Spinal Cord Stimulator Removal: Q&A with A Neurosurgeon

Spinal cord stimulation can be very beneficial for people suffering from chronic pain. However, not all patients will benefit. William S. Anderson, a neurosurgeon who specializes in functional Neurosurgery, including neuromodulation techniques discusses why some patients opt to reverse the procedure later.

What is the purpose of spinal cord stimulator removal?

Spinal cord stimulator removal (or a surgery to remove a spine cord stimulator) is performed to remove a device originally placed above the spinal chord to manage chronic pain.

Why have spinal cord stimulators been removed?

Anderson says that the most common reason to have a spinal cord stimulator removed is insufficient pain relief. Although surgeons try to achieve a minimum of 50% pain relief when implanting a spinal chord stimulator, there is no objective way to determine how much. We let patients choose whether or not to keep the device. Most people live with the stimulator for between two and three years before deciding to remove it.

What can go wrong with a spinal chord stimulator? How can you tell?

After being implanted for many years, a spinal cord stimulator can experience problems. There are many reasons this can happen, including failures in mechanical design, infections, and a general lack of effectiveness.

A spinal cord stimulator may not provide sufficient pain relief and could cause problems that require additional procedures to position or maintain the device. These problems could include:

Lead Migration

Your stimulator’s tingling sensation (often called paresthesias), will change to another part of your body if the leads (or the implants) move. Your device’s ability control pain can be reduced by this, making it feel worse.

Device Damage

The lead or pulse generator (battery packs) that is responsible for your paresthesias may break after a fall, trauma or normal wear and tear. Your stimulator will stop providing pain relief.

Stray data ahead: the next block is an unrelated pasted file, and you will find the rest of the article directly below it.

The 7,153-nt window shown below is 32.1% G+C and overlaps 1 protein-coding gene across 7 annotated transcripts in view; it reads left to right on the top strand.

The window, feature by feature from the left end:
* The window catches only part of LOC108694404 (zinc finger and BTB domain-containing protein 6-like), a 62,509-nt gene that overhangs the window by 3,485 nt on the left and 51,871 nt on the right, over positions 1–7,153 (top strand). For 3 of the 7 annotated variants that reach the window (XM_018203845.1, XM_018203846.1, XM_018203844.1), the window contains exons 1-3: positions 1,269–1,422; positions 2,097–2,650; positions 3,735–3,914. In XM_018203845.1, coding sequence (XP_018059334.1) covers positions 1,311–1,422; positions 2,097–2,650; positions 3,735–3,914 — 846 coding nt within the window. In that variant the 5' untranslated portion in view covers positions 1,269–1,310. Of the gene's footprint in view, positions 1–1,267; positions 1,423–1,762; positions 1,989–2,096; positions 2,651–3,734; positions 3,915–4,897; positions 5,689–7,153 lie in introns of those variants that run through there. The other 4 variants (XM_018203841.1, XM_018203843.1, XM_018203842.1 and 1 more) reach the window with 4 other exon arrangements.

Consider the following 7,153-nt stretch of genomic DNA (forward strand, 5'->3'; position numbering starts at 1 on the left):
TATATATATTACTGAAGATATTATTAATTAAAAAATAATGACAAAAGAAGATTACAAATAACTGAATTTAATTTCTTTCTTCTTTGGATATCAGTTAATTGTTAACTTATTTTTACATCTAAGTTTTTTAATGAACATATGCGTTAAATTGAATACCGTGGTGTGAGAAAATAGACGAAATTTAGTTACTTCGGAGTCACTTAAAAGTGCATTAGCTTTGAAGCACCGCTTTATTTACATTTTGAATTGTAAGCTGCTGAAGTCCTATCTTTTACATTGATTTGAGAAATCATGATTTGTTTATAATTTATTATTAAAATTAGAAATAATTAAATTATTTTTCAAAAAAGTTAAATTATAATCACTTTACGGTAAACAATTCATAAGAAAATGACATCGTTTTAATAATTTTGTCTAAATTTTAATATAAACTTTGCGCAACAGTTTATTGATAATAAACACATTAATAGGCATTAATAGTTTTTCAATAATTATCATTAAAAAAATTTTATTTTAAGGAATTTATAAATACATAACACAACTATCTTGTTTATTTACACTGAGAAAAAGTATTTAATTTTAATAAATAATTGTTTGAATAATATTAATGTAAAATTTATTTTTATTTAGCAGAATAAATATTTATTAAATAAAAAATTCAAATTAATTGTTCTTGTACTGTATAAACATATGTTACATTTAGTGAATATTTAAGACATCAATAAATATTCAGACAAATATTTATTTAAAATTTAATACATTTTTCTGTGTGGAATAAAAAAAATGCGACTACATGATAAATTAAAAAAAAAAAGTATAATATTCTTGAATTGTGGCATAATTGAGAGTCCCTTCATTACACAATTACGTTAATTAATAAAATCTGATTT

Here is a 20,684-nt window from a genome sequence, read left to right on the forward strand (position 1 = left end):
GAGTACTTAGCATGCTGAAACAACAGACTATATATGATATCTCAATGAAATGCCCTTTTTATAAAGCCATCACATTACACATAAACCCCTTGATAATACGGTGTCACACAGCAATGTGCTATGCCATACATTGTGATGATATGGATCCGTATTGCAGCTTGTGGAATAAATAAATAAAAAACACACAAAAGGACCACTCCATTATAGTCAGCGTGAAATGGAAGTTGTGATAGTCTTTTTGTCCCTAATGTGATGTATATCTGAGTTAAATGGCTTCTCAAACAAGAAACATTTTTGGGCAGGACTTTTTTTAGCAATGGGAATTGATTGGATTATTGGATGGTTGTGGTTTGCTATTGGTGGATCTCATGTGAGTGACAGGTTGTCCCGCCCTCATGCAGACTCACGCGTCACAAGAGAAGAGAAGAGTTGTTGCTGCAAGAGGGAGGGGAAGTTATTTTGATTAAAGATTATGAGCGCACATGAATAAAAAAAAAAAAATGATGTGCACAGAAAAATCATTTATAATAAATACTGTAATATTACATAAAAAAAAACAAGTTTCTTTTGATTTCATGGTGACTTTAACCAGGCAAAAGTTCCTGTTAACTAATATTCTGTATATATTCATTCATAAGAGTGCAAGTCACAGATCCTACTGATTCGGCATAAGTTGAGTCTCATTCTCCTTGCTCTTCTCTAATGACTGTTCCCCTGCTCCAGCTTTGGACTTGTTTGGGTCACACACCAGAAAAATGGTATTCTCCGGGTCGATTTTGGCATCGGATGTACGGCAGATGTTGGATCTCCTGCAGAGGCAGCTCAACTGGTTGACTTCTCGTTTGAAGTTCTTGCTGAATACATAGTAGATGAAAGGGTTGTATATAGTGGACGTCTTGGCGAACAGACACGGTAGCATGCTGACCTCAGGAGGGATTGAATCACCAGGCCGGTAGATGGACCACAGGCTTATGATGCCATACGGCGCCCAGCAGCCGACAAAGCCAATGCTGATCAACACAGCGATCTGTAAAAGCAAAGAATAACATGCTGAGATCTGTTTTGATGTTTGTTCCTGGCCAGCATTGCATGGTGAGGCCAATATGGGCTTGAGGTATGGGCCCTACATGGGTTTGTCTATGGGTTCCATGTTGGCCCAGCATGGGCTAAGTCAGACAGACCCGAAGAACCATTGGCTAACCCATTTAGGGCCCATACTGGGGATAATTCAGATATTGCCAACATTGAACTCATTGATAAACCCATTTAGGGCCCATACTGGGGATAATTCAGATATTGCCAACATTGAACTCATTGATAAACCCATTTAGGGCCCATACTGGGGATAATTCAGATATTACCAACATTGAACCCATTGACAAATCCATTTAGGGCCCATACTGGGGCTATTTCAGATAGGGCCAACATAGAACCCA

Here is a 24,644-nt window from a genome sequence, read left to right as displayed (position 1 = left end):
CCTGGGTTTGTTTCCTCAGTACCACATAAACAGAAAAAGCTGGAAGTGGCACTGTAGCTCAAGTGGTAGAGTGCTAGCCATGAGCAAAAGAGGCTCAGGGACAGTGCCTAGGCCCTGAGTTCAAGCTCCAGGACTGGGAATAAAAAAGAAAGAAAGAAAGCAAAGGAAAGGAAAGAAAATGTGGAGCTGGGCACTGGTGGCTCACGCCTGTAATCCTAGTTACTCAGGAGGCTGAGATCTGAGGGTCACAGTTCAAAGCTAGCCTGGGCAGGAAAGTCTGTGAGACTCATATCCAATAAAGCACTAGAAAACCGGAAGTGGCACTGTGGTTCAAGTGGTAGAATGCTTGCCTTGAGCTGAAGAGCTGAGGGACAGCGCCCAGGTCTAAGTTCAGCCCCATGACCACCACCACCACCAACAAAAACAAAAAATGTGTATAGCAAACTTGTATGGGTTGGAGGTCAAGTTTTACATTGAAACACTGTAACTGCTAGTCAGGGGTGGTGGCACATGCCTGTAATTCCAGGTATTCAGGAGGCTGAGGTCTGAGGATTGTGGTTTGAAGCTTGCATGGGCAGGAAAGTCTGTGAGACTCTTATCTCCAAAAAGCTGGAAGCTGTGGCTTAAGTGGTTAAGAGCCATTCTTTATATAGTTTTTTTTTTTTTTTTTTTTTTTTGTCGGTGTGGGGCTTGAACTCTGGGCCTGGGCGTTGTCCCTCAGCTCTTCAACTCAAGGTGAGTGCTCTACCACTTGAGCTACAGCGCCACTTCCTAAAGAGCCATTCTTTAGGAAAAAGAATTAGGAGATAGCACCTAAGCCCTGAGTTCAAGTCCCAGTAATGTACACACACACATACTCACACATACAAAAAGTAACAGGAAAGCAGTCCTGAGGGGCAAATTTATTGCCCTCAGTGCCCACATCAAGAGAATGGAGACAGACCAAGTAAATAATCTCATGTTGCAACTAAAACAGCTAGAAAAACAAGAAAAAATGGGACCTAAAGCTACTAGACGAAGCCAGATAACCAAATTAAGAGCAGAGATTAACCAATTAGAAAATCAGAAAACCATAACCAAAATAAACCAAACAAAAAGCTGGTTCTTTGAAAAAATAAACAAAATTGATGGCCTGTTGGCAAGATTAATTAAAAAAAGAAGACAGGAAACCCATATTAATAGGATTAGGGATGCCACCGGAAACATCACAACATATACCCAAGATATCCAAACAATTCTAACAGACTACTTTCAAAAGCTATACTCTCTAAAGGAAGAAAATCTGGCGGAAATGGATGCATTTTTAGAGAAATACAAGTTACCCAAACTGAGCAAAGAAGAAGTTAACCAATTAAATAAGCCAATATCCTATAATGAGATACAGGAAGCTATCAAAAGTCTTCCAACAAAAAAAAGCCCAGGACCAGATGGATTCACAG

Rarely, the device may malfunction and cause pain or a sudden jolting sensation.

Infection

An infection around a spinal stimulator can lead to swelling, redness, pain, or discharge. It may also cause more general symptoms such as fever, delirium, or other complications. Infections are more common around the battery pack than the leads.

If you have any issues with your device, let your doctor know. Modern spinal cord stimulators are capable of transmitting diagnostic information wirelessly to enable your surgeons to diagnose mechanical and electrical problems remotely.

How can a spinal cord stimulator be removed?

The type of lead used to remove a spinal cord stimulator can affect the cost of surgery. The battery that powers the device and the leads that deliver the stimulation are the two main components of spinal cord stimulators.

There are two types of leads: percutaneous or paddle. Percutaneous leads can be inserted through the spine using an epidural needle. They are easier to remove and are less bulky. The paddle leads, on the other hand, are much larger and are usually attached to the spine column using a small amount of bone. Although they can still be removed, the process is more complicated.

It is not an easy task to remove these leads, particularly the larger ones. Anderson advises that it is best to have a skilled surgeon perform this procedure. After a paddle lead removal, you might need to stay a night at the hospital.

Percutaneous Leads for Spinal Cord Stimulator Removal